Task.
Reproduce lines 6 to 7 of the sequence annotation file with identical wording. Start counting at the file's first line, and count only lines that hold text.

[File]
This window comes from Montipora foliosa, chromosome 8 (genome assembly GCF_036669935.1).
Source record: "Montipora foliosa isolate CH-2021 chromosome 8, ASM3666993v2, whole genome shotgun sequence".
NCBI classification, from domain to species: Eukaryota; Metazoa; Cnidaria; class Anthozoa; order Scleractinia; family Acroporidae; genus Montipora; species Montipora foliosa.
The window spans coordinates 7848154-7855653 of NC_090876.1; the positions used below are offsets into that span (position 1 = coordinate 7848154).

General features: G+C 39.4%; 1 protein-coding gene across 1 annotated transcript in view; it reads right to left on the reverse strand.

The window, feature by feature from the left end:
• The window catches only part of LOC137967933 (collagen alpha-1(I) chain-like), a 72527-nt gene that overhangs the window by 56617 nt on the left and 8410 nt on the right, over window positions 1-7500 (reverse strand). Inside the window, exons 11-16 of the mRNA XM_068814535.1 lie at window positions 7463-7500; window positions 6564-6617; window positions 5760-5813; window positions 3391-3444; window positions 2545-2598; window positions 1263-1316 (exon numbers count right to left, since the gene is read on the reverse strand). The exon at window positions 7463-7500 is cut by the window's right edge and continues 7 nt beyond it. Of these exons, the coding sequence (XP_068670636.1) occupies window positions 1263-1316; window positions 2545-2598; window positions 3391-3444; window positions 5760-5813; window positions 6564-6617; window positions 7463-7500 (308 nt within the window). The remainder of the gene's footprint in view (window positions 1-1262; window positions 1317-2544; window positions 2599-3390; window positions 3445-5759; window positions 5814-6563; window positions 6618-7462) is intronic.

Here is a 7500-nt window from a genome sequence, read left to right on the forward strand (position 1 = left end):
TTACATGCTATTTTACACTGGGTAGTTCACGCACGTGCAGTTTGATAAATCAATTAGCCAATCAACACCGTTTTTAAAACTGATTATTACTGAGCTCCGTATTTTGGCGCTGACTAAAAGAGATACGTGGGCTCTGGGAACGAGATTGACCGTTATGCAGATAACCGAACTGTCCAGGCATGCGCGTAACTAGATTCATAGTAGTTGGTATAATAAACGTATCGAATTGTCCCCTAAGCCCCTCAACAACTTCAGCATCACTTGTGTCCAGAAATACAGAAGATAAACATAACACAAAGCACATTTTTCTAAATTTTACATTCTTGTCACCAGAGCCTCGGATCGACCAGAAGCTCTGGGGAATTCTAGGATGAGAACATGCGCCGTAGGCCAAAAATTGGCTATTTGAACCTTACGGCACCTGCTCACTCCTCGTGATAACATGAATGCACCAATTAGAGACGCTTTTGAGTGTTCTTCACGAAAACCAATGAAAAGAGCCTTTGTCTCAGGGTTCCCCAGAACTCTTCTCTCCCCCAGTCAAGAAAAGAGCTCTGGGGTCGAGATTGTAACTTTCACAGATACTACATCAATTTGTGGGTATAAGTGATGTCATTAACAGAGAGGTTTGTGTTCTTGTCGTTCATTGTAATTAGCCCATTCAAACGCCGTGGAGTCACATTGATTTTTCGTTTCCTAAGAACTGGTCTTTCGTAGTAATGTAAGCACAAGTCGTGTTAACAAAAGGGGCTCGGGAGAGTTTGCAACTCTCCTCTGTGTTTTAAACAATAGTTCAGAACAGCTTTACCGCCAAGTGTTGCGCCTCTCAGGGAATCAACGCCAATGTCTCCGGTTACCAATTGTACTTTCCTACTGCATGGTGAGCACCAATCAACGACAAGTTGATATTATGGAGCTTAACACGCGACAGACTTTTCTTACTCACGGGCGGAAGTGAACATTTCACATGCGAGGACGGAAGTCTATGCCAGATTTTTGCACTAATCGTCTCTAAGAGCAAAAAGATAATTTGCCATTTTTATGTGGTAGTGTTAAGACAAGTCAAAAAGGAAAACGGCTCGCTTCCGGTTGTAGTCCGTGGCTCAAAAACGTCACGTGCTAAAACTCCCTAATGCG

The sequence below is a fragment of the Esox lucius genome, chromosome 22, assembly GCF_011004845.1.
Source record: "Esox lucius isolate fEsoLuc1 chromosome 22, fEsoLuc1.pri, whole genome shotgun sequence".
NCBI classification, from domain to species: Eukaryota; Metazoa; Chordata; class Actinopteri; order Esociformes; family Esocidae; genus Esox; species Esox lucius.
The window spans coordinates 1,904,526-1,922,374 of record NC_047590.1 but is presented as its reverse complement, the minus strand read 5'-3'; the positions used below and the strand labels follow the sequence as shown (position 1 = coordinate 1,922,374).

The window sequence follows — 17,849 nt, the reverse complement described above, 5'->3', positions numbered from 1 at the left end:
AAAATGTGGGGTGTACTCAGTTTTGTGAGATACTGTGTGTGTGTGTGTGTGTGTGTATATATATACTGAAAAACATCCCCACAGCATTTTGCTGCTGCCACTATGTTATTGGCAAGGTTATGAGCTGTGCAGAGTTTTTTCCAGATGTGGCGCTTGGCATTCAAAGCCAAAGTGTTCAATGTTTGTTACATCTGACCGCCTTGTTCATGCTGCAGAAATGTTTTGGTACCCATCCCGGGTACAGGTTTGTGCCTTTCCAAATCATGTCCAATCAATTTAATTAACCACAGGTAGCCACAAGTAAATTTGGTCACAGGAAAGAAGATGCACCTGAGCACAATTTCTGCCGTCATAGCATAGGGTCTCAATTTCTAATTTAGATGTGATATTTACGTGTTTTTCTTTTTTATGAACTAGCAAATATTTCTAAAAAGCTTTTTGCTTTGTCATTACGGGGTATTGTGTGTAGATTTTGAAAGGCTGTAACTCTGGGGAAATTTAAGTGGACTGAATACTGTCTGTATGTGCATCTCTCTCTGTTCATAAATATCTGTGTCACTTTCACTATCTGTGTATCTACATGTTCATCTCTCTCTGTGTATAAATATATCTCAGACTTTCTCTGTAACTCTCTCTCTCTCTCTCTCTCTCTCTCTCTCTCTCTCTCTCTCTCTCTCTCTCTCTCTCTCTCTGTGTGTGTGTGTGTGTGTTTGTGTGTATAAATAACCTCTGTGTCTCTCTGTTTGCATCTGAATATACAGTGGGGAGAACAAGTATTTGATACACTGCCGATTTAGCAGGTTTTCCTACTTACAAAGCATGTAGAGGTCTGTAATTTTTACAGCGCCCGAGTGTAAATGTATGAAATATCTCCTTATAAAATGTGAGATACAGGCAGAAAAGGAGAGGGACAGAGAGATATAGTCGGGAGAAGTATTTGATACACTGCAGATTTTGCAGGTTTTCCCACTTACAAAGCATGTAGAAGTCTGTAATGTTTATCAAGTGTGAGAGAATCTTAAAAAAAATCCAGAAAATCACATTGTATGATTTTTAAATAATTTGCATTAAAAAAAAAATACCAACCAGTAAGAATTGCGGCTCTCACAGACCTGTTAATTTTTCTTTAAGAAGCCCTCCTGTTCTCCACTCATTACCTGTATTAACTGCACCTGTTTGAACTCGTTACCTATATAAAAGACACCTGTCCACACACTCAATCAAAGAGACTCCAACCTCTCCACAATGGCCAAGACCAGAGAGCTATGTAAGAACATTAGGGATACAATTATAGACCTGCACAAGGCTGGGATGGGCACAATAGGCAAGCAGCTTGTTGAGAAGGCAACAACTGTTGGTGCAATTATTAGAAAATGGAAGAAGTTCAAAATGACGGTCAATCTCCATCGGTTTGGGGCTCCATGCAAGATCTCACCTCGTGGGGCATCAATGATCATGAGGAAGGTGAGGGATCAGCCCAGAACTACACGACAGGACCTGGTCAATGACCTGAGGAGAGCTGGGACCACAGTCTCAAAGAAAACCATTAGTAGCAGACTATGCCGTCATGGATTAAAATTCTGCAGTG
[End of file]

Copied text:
The window, feature by feature from the left end:
• The window catches only part of LOC137967933 (collagen alpha-1(I) chain-like), a 72527-nt gene that overhangs the window by 56617 nt on the left and 8410 nt on the right, over window positions 1-7500 (reverse strand). Inside the window, exons 11-16 of the mRNA XM_068814535.1 lie at window positions 7463-7500; window positions 6564-6617; window positions 5760-5813; window positions 3391-3444; window positions 2545-2598; window positions 1263-1316 (exon numbers count right to left, since the gene is read on the reverse strand). The exon at window positions 7463-7500 is cut by the window's right edge and continues 7 nt beyond it. Of these exons, the coding sequence (XP_068670636.1) occupies window positions 1263-1316; window positions 2545-2598; window positions 3391-3444; window positions 5760-5813; window positions 6564-6617; window positions 7463-7500 (308 nt within the window). The remainder of the gene's footprint in view (window positions 1-1262; window positions 1317-2544; window positions 2599-3390; window positions 3445-5759; window positions 5814-6563; window positions 6618-7462) is intronic.